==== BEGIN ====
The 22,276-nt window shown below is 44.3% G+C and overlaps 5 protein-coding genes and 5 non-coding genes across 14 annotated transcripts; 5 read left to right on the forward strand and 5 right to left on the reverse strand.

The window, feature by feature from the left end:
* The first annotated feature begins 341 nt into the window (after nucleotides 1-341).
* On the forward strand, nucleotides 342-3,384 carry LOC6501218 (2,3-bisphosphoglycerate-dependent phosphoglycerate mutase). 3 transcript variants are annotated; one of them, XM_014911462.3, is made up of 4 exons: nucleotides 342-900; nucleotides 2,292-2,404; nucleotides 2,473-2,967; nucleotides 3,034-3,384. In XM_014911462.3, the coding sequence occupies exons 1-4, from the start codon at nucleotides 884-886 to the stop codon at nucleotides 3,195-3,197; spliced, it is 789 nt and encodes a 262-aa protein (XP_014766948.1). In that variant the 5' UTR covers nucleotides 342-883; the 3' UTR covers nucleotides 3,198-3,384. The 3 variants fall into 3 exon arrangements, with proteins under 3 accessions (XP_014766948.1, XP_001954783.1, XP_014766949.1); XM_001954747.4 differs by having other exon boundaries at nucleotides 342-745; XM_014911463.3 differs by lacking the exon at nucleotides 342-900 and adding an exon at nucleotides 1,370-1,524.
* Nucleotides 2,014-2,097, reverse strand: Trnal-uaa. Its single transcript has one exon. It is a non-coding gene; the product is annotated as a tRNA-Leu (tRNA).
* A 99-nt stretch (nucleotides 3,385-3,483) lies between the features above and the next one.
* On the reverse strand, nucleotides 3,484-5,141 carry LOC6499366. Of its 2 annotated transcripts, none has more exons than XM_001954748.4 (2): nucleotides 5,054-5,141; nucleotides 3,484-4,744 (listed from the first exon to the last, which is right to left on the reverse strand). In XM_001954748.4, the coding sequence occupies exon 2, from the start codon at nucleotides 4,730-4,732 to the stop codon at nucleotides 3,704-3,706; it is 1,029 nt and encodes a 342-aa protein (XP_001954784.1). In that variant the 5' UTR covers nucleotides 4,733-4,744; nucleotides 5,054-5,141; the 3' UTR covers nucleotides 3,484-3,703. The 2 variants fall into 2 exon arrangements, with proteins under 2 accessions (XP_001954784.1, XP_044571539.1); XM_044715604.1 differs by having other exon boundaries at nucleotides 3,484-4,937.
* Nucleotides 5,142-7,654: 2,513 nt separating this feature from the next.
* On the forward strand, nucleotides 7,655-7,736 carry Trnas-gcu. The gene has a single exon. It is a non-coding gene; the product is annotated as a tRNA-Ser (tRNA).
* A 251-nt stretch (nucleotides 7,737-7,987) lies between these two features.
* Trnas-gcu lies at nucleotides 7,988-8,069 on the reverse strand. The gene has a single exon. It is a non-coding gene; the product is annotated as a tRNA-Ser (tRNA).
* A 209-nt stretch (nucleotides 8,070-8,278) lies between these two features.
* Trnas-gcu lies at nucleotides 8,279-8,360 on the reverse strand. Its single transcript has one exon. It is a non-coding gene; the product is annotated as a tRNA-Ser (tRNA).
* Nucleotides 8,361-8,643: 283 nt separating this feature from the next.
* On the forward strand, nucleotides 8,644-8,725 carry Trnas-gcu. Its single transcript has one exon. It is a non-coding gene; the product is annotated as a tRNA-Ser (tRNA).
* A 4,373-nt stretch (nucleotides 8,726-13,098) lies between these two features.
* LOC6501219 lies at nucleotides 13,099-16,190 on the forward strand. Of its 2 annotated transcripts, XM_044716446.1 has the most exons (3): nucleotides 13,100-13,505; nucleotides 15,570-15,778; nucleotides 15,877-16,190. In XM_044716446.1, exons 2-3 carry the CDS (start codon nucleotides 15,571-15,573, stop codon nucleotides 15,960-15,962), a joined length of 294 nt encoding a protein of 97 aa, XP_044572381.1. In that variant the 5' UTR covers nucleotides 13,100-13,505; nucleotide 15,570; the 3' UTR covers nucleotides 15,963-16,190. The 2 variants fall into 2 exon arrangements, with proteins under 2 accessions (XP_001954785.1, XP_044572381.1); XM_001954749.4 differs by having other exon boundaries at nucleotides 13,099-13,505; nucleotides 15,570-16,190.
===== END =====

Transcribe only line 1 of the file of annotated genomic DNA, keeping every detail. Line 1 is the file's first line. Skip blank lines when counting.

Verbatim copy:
The 22,276-nt window shown below is 44.3% G+C and overlaps 5 protein-coding genes and 5 non-coding genes across 14 annotated transcripts; 5 read left to right on the forward strand and 5 right to left on the reverse strand.